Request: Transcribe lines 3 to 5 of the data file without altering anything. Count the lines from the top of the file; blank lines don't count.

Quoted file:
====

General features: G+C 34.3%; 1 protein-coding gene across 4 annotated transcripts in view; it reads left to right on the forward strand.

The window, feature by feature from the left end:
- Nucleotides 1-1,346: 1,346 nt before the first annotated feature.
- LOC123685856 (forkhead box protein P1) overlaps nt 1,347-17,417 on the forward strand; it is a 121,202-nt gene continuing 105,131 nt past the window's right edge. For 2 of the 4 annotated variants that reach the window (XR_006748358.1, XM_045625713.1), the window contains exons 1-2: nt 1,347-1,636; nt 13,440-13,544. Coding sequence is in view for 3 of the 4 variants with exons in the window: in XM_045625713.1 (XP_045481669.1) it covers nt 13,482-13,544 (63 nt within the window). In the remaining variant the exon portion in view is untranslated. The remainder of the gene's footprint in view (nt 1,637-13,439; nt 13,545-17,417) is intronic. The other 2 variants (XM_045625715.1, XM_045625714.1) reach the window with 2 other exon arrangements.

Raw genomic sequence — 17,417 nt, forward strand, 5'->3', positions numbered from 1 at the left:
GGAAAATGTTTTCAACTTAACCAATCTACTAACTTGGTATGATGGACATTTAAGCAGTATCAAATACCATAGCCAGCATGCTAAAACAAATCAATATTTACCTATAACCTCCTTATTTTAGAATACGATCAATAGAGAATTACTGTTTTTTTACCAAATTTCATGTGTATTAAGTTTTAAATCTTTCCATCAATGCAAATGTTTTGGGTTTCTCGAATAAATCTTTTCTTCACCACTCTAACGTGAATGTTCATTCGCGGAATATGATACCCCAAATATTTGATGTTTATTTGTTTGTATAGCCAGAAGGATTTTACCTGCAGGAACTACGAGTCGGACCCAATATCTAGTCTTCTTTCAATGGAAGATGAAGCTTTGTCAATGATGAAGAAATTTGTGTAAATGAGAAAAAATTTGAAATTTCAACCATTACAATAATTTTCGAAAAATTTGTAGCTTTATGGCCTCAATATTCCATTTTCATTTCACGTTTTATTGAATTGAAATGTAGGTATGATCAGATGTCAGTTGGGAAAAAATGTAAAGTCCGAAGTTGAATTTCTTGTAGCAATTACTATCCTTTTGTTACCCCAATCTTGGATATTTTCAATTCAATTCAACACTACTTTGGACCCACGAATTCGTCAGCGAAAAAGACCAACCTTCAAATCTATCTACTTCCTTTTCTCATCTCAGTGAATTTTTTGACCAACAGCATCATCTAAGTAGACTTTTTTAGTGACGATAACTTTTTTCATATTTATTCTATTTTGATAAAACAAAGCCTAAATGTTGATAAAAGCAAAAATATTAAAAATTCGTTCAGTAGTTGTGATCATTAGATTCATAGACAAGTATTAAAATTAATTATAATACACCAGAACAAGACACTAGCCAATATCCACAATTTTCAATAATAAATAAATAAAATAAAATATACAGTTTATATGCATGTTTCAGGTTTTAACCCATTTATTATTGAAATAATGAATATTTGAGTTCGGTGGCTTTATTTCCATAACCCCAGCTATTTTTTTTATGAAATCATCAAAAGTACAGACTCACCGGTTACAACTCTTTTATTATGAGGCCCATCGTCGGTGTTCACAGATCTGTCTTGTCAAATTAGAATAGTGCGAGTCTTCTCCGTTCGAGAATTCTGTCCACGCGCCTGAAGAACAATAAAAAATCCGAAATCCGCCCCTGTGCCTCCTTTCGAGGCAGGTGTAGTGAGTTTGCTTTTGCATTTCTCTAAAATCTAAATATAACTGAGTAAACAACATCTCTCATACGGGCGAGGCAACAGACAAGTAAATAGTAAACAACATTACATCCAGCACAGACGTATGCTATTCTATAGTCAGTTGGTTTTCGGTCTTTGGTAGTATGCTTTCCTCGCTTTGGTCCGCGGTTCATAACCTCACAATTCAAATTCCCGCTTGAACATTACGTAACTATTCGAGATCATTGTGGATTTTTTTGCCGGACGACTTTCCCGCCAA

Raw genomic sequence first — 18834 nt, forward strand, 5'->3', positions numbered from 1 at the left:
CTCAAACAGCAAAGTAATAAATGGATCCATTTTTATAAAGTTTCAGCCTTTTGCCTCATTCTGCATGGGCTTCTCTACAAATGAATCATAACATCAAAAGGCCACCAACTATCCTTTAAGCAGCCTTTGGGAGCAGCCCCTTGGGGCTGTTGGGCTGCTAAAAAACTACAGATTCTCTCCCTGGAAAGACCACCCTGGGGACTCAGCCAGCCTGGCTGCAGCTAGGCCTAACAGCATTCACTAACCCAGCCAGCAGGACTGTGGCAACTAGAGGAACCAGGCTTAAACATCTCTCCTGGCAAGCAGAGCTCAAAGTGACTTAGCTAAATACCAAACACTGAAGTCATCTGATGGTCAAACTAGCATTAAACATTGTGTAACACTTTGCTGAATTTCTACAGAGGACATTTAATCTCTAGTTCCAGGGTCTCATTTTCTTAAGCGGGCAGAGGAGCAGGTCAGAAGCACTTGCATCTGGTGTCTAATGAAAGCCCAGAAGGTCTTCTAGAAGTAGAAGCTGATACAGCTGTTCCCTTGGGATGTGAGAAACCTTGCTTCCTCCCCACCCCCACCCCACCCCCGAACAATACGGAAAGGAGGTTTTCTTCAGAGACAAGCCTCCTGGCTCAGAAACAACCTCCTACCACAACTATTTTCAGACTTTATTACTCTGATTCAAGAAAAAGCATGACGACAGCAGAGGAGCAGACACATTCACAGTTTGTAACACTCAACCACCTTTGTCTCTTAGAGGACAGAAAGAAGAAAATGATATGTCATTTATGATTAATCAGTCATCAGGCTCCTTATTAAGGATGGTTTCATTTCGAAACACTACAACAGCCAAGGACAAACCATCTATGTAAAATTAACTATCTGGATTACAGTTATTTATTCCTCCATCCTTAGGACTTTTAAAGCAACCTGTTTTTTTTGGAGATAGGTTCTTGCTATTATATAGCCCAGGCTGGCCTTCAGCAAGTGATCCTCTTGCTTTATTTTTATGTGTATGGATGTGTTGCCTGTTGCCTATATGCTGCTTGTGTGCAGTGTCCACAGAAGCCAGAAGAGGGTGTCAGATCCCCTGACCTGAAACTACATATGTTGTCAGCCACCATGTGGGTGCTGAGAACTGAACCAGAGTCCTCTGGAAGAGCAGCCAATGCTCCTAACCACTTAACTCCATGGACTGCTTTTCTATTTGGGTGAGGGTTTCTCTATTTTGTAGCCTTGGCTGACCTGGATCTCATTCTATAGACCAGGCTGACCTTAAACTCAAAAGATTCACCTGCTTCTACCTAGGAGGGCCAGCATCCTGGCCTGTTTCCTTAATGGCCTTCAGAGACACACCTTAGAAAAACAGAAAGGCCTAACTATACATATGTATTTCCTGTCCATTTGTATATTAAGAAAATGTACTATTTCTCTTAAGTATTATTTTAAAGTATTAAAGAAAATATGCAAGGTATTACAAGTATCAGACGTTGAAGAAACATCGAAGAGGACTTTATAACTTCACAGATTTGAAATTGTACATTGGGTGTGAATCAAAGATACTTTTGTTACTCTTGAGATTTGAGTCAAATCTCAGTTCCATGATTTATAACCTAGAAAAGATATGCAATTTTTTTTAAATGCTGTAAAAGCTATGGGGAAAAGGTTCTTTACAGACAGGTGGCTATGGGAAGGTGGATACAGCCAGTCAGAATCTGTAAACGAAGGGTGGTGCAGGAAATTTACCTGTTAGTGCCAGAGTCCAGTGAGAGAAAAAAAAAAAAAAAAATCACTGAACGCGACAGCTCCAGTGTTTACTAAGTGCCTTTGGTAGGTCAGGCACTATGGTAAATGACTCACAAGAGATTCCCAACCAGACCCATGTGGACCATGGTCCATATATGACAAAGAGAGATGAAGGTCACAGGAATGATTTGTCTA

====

- Nucleotides 1-1,346: 1,346 nt before the first annotated feature.
- LOC123685856 (forkhead box protein P1) overlaps nt 1,347-17,417 on the forward strand; it is a 121,202-nt gene continuing 105,131 nt past the window's right edge. For 2 of the 4 annotated variants that reach the window (XR_006748358.1, XM_045625713.1), the window contains exons 1-2: nt 1,347-1,636; nt 13,440-13,544. Coding sequence is in view for 3 of the 4 variants with exons in the window: in XM_045625713.1 (XP_045481669.1) it covers nt 13,482-13,544 (63 nt within the window). In the remaining variant the exon portion in view is untranslated. The remainder of the gene's footprint in view (nt 1,637-13,439; nt 13,545-17,417) is intronic. The other 2 variants (XM_045625715.1, XM_045625714.1) reach the window with 2 other exon arrangements.

Raw genomic sequence — 17,417 nt, forward strand, 5'->3', positions numbered from 1 at the left: